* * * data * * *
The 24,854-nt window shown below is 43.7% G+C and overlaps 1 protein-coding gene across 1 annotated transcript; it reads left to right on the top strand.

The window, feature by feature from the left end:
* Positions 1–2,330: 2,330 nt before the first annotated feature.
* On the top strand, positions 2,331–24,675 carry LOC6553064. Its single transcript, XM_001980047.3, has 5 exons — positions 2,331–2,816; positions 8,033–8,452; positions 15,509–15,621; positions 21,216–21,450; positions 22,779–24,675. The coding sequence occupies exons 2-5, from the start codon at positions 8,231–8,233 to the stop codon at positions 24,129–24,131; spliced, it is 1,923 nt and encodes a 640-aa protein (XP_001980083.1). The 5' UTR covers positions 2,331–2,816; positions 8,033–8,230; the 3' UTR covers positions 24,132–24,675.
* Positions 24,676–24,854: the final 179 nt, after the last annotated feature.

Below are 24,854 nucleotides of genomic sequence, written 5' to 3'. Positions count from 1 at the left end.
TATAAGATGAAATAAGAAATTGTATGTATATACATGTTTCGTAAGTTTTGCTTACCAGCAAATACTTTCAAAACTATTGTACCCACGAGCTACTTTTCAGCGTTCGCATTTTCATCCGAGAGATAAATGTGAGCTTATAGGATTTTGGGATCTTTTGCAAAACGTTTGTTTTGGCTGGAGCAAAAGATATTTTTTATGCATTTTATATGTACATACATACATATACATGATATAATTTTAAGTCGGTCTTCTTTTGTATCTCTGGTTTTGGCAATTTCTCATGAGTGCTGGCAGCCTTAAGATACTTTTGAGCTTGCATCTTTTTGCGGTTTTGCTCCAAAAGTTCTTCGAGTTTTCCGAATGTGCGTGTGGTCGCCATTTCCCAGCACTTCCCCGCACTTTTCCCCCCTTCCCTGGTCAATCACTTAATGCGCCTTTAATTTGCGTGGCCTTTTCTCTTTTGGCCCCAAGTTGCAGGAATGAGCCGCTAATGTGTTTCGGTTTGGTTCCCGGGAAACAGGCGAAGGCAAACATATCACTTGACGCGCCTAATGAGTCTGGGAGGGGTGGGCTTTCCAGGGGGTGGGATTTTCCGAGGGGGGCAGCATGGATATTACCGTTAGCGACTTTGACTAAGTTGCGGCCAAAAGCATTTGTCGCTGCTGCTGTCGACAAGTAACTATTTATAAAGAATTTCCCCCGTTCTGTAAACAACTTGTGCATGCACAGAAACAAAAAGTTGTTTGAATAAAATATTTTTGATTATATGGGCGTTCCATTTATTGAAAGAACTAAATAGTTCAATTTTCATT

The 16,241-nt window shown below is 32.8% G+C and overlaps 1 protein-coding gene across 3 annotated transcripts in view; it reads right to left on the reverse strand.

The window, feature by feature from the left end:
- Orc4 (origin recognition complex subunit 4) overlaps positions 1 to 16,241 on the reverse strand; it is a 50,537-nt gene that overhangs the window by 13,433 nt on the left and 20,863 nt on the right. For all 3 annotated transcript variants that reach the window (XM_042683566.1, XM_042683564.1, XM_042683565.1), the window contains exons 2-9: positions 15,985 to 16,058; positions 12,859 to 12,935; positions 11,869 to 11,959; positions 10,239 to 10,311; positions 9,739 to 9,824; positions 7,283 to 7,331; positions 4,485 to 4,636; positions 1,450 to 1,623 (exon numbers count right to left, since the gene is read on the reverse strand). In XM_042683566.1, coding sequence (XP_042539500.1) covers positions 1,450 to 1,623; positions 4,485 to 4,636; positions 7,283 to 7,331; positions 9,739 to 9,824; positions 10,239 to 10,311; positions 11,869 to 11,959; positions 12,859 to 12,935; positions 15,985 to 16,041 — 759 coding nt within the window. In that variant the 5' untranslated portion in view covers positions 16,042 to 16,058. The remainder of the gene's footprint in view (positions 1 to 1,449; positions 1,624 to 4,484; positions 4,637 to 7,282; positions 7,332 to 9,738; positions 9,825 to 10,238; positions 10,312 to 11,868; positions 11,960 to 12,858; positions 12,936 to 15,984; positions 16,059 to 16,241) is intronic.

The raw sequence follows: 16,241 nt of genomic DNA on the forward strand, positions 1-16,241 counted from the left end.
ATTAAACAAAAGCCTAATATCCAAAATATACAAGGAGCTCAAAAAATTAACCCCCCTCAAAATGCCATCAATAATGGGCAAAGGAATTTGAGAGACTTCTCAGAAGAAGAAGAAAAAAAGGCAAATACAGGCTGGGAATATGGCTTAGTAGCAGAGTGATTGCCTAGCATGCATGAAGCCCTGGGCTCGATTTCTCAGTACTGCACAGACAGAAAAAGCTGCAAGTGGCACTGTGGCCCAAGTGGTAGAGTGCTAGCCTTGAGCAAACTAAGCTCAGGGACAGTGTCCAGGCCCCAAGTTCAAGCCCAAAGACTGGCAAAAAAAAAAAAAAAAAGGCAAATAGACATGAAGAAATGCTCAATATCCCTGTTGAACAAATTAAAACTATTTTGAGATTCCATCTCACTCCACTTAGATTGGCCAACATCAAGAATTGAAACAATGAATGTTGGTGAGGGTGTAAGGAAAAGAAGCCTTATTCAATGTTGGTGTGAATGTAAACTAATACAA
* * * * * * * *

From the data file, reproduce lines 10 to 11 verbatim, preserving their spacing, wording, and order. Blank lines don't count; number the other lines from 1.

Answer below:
- Orc4 (origin recognition complex subunit 4) overlaps positions 1 to 16,241 on the reverse strand; it is a 50,537-nt gene that overhangs the window by 13,433 nt on the left and 20,863 nt on the right. For all 3 annotated transcript variants that reach the window (XM_042683566.1, XM_042683564.1, XM_042683565.1), the window contains exons 2-9: positions 15,985 to 16,058; positions 12,859 to 12,935; positions 11,869 to 11,959; positions 10,239 to 10,311; positions 9,739 to 9,824; positions 7,283 to 7,331; positions 4,485 to 4,636; positions 1,450 to 1,623 (exon numbers count right to left, since the gene is read on the reverse strand). In XM_042683566.1, coding sequence (XP_042539500.1) covers positions 1,450 to 1,623; positions 4,485 to 4,636; positions 7,283 to 7,331; positions 9,739 to 9,824; positions 10,239 to 10,311; positions 11,869 to 11,959; positions 12,859 to 12,935; positions 15,985 to 16,041 — 759 coding nt within the window. In that variant the 5' untranslated portion in view covers positions 16,042 to 16,058. The remainder of the gene's footprint in view (positions 1 to 1,449; positions 1,624 to 4,484; positions 4,637 to 7,282; positions 7,332 to 9,738; positions 9,825 to 10,238; positions 10,312 to 11,868; positions 11,960 to 12,858; positions 12,936 to 15,984; positions 16,059 to 16,241) is intronic.

The raw sequence follows: 16,241 nt of genomic DNA on the forward strand, positions 1-16,241 counted from the left end.